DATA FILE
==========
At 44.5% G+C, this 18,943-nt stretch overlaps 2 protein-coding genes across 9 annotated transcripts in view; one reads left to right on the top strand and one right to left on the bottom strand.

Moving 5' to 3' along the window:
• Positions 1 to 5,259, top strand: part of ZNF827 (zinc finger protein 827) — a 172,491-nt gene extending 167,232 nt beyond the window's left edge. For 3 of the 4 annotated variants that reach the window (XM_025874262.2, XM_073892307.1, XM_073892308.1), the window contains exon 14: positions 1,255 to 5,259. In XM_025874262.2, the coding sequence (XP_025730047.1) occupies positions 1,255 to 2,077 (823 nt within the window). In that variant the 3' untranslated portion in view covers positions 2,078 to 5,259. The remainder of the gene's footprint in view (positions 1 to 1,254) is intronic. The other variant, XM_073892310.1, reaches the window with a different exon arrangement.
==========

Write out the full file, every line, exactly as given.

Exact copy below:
At 44.5% G+C, this 18,943-nt stretch overlaps 2 protein-coding genes across 9 annotated transcripts in view; one reads left to right on the top strand and one right to left on the bottom strand.

Moving 5' to 3' along the window:
• Positions 1 to 5,259, top strand: part of ZNF827 (zinc finger protein 827) — a 172,491-nt gene extending 167,232 nt beyond the window's left edge. For 3 of the 4 annotated variants that reach the window (XM_025874262.2, XM_073892307.1, XM_073892308.1), the window contains exon 14: positions 1,255 to 5,259. In XM_025874262.2, the coding sequence (XP_025730047.1) occupies positions 1,255 to 2,077 (823 nt within the window). In that variant the 3' untranslated portion in view covers positions 2,078 to 5,259. The remainder of the gene's footprint in view (positions 1 to 1,254) is intronic. The other variant, XM_073892310.1, reaches the window with a different exon arrangement.